Today we arrive at British Museum Room 14 – Greek Vases 2, for our weekly Museum Guide excursion, led by Divvya Nirula.
Pottery is a crucial source of information for archaeologists and historians to learn about ancient civilizations. And this is precisely what we discover at Room 14 of the British Museum, which houses a vast collection of Greek vases. Next time you visit the museum, do not miss these! Presented here are our top three must-see objects on view here.
1. The Meidias Hydria, circa 420-400BC , by Unknown
2. Chytra, 5th century BC, by Unknown
3. Kantharos, 520-500BC, by Unknown
Some fun facts about the Museum :
- Rooms 13 to 15 at the British Museum showcase some of the most exquisite ancient Greek pots known to mankind.
- Pottery was an important craft in ancient Greece. This can be deduced from the sheer volume of pots discovered from the ancient ruins. But also from the fact that the ancient Greeks had several ways and shapes they created vases in. These shapes and techniques were perfected over many years.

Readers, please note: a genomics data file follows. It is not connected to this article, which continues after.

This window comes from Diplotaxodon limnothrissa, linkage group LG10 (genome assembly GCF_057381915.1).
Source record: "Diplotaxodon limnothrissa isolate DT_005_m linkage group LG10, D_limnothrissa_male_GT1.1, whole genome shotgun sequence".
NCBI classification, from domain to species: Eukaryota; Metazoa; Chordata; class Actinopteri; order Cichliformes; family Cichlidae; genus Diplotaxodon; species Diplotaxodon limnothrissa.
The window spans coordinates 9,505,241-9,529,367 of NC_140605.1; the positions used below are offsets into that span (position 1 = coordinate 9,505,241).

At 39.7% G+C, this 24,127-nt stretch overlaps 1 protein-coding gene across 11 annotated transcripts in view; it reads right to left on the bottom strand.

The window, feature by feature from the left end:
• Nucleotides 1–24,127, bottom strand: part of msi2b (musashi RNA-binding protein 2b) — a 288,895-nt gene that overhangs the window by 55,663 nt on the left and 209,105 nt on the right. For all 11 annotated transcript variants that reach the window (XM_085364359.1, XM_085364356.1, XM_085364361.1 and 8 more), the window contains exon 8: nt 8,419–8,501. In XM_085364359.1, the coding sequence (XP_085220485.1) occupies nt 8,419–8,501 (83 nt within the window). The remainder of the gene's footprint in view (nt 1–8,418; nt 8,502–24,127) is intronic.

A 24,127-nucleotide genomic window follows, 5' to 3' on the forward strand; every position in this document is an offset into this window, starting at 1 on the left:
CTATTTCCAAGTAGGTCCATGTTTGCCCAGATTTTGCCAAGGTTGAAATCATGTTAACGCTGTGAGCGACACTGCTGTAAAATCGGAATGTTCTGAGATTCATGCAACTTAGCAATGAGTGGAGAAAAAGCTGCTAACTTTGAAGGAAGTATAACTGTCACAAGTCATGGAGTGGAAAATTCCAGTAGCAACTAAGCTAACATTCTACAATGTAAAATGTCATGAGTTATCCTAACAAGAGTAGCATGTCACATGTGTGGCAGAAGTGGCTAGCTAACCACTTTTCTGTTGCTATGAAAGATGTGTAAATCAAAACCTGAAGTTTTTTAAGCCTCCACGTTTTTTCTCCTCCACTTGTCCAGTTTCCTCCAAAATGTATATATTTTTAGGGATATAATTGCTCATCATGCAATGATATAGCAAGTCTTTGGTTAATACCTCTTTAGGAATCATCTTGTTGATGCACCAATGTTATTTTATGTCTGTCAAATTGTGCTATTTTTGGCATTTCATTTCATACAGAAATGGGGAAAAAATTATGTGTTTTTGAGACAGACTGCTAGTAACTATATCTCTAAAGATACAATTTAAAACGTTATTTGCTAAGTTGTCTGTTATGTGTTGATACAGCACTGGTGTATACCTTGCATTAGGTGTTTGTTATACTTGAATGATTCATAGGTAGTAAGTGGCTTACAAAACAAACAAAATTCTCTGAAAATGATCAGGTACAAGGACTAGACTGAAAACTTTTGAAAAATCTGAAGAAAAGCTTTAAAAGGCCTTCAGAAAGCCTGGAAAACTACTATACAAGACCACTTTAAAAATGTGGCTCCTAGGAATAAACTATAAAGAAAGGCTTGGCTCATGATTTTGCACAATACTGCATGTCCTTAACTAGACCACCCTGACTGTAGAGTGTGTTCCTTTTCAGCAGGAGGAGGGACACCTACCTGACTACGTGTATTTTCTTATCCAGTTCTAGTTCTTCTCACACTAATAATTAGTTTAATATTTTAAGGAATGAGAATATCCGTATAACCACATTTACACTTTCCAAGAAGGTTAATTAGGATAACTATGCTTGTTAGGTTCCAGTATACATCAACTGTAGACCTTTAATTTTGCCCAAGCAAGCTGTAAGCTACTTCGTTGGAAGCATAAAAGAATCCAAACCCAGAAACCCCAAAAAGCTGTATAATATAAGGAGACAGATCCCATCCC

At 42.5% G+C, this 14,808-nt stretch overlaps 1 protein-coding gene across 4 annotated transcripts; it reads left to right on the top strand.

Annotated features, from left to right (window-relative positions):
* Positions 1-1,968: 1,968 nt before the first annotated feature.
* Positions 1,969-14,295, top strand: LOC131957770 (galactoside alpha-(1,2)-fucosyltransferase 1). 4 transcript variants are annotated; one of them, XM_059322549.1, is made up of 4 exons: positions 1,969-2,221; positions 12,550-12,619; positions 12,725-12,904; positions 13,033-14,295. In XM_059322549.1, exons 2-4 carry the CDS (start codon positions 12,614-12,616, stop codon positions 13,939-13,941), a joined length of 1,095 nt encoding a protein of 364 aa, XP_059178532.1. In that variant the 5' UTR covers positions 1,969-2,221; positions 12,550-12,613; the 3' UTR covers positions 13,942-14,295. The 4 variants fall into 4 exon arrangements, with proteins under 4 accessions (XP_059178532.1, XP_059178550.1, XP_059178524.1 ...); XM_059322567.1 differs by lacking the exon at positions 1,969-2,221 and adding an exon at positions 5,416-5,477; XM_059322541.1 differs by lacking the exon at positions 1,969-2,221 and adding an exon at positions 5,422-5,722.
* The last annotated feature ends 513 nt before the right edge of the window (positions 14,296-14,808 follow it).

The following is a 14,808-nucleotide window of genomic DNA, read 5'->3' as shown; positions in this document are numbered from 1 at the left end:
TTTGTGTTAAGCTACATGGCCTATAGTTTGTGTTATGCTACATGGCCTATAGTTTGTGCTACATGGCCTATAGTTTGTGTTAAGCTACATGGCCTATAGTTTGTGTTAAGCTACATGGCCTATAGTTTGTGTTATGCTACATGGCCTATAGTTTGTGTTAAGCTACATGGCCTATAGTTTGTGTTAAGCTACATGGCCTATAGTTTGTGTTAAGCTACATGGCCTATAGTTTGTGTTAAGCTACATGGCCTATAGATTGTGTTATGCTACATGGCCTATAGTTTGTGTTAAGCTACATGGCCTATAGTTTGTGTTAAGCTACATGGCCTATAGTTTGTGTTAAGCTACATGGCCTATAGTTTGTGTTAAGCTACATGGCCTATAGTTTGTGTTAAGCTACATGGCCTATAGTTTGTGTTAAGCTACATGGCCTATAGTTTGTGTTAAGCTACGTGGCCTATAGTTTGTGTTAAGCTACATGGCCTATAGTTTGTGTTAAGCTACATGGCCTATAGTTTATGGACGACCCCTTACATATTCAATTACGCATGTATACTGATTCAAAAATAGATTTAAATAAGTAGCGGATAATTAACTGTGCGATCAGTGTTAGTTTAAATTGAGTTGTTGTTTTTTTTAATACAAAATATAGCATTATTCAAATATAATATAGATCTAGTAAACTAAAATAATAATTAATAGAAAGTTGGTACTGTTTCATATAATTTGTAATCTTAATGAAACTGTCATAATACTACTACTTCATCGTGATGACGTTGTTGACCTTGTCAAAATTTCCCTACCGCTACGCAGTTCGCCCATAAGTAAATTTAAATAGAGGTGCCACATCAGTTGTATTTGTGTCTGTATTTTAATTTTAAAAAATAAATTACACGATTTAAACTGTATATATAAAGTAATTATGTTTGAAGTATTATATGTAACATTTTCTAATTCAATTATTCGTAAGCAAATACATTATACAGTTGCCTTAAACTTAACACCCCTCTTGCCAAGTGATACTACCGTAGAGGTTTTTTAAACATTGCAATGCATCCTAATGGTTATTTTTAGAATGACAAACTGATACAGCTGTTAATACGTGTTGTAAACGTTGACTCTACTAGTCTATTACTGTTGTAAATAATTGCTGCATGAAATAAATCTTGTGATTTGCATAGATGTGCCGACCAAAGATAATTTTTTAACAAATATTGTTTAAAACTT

- As mentioned, Greek pots come in various shapes. Amphora, Chous, Hydria, Kylix, Oinochoe and Loutrophoros are a few different types of vases.
- Pots were created in different shapes depending on their intended use. Kraters were used to mix wine, while Hyrdia were used for carrying and storing water.
- These pots are decorated using a variety of thematic motifs. Some artists borrowed from their surroundings and daily life, some were inspired by nature and others drew from Greece’s rich history and mythology.
A Final Thought :
Room 14 at the British Museum provides an immersive experience to the viewer. The pots, seen together or individual as works of art, tell a story. They exemplify the perfect union of decoration and utilitarianism.
Visit Art From Us Archive for Museum Guide collated by Divvya Nirula. Here you shall find more suggestions on where you should visit next. And what you should see there.